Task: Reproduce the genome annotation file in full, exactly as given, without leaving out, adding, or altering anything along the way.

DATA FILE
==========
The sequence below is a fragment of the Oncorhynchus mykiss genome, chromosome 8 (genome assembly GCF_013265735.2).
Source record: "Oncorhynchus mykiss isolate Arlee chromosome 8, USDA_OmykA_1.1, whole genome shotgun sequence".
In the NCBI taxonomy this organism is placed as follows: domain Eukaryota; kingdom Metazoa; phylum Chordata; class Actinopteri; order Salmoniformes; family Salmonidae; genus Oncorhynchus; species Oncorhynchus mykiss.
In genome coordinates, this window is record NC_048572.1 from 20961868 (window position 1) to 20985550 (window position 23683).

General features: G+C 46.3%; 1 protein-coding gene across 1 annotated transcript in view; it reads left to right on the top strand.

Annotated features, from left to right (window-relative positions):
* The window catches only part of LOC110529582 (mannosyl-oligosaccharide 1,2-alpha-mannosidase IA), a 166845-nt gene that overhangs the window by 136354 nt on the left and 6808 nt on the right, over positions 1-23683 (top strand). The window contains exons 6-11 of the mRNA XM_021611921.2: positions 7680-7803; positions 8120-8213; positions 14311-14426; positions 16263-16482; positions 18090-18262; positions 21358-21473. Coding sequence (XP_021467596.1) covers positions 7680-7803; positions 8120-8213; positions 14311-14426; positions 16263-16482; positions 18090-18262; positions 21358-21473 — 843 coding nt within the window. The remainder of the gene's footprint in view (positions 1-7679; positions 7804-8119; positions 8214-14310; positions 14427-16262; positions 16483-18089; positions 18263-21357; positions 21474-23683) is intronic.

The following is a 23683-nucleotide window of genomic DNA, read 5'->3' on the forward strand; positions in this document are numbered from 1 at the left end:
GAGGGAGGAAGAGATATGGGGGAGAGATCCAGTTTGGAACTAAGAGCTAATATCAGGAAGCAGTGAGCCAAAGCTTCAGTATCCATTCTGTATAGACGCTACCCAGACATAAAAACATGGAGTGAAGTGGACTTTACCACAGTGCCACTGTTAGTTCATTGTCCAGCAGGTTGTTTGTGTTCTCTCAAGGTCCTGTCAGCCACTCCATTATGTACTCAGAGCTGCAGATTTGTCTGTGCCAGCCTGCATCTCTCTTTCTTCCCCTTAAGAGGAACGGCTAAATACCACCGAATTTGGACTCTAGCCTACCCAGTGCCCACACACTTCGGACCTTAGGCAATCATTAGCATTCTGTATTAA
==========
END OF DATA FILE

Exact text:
The sequence below is a fragment of the Oncorhynchus mykiss genome, chromosome 8 (genome assembly GCF_013265735.2).
Source record: "Oncorhynchus mykiss isolate Arlee chromosome 8, USDA_OmykA_1.1, whole genome shotgun sequence".
In the NCBI taxonomy this organism is placed as follows: domain Eukaryota; kingdom Metazoa; phylum Chordata; class Actinopteri; order Salmoniformes; family Salmonidae; genus Oncorhynchus; species Oncorhynchus mykiss.
In genome coordinates, this window is record NC_048572.1 from 20961868 (window position 1) to 20985550 (window position 23683).

General features: G+C 46.3%; 1 protein-coding gene across 1 annotated transcript in view; it reads left to right on the top strand.

Annotated features, from left to right (window-relative positions):
* The window catches only part of LOC110529582 (mannosyl-oligosaccharide 1,2-alpha-mannosidase IA), a 166845-nt gene that overhangs the window by 136354 nt on the left and 6808 nt on the right, over positions 1-23683 (top strand). The window contains exons 6-11 of the mRNA XM_021611921.2: positions 7680-7803; positions 8120-8213; positions 14311-14426; positions 16263-16482; positions 18090-18262; positions 21358-21473. Coding sequence (XP_021467596.1) covers positions 7680-7803; positions 8120-8213; positions 14311-14426; positions 16263-16482; positions 18090-18262; positions 21358-21473 — 843 coding nt within the window. The remainder of the gene's footprint in view (positions 1-7679; positions 7804-8119; positions 8214-14310; positions 14427-16262; positions 16483-18089; positions 18263-21357; positions 21474-23683) is intronic.

The following is a 23683-nucleotide window of genomic DNA, read 5'->3' on the forward strand; positions in this document are numbered from 1 at the left end:
GAGGGAGGAAGAGATATGGGGGAGAGATCCAGTTTGGAACTAAGAGCTAATATCAGGAAGCAGTGAGCCAAAGCTTCAGTATCCATTCTGTATAGACGCTACCCAGACATAAAAACATGGAGTGAAGTGGACTTTACCACAGTGCCACTGTTAGTTCATTGTCCAGCAGGTTGTTTGTGTTCTCTCAAGGTCCTGTCAGCCACTCCATTATGTACTCAGAGCTGCAGATTTGTCTGTGCCAGCCTGCATCTCTCTTTCTTCCCCTTAAGAGGAACGGCTAAATACCACCGAATTTGGACTCTAGCCTACCCAGTGCCCACACACTTCGGACCTTAGGCAATCATTAGCATTCTGTATTAA